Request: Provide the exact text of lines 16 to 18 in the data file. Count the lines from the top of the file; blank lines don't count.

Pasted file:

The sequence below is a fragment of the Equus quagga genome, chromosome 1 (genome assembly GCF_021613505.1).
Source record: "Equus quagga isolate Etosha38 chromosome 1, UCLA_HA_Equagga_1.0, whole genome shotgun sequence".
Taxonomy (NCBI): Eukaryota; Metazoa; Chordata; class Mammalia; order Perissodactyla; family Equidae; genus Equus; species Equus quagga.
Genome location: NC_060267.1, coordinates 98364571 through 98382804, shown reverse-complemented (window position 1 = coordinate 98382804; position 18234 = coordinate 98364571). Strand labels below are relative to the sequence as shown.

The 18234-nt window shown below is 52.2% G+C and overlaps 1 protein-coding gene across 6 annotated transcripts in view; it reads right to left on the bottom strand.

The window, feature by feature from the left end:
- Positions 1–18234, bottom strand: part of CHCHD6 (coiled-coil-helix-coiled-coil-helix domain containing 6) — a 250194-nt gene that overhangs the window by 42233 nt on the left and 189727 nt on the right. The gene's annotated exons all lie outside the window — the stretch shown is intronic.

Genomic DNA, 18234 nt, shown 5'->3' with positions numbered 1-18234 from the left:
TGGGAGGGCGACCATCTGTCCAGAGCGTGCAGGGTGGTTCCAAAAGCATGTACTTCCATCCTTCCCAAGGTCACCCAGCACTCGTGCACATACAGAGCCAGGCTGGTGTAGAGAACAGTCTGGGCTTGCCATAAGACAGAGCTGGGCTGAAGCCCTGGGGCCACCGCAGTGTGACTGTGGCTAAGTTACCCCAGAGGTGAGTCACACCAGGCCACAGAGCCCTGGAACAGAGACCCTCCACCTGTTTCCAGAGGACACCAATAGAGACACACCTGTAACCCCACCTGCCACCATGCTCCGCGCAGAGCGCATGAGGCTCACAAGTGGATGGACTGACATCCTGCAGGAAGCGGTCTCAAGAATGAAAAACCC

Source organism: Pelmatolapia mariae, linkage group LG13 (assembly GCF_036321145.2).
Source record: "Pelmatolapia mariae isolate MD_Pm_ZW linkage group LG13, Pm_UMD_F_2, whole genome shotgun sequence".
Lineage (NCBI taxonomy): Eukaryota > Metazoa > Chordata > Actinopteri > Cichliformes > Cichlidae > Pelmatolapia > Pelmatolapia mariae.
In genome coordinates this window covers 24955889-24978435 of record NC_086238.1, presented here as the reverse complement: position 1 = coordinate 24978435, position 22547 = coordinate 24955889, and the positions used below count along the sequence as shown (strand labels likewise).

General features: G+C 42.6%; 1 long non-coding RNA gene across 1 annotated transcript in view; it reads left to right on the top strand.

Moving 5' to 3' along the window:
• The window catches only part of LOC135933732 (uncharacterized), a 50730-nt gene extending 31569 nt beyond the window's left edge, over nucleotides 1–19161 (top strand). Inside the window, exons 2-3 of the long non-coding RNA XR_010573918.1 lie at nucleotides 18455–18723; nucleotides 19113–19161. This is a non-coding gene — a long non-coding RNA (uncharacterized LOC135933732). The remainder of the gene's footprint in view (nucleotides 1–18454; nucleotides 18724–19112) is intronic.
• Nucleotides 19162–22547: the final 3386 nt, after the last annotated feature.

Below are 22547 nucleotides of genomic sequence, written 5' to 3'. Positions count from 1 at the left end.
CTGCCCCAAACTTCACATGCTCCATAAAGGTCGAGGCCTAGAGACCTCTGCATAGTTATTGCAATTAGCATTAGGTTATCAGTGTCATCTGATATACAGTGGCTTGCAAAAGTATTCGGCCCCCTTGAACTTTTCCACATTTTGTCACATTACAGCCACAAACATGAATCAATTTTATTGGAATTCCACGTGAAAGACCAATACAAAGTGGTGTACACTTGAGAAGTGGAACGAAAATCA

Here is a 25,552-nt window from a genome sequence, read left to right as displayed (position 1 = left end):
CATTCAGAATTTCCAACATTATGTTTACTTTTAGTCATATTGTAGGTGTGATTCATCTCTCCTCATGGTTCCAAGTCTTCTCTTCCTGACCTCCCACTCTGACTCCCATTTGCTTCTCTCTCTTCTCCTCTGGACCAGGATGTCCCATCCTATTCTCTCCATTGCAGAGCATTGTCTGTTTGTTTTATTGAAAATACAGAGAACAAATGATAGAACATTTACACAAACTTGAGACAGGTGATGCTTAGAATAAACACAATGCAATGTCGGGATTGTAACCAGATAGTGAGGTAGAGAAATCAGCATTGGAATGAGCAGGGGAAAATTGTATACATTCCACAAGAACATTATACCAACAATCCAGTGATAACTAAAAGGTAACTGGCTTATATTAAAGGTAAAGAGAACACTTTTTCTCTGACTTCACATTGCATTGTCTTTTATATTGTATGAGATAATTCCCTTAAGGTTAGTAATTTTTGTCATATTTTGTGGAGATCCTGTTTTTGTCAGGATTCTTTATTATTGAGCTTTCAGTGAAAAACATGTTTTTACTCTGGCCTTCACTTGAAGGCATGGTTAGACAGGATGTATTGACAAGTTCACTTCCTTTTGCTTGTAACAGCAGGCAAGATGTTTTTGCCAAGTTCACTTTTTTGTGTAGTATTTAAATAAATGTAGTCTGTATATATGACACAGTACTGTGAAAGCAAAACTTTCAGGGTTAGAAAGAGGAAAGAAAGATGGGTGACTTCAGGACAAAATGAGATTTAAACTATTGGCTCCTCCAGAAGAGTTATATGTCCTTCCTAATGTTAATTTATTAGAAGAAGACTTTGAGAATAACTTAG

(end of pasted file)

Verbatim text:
• The window catches only part of LOC135933732 (uncharacterized), a 50730-nt gene extending 31569 nt beyond the window's left edge, over nucleotides 1–19161 (top strand). Inside the window, exons 2-3 of the long non-coding RNA XR_010573918.1 lie at nucleotides 18455–18723; nucleotides 19113–19161. This is a non-coding gene — a long non-coding RNA (uncharacterized LOC135933732). The remainder of the gene's footprint in view (nucleotides 1–18454; nucleotides 18724–19112) is intronic.
• Nucleotides 19162–22547: the final 3386 nt, after the last annotated feature.

Below are 22547 nucleotides of genomic sequence, written 5' to 3'. Positions count from 1 at the left end.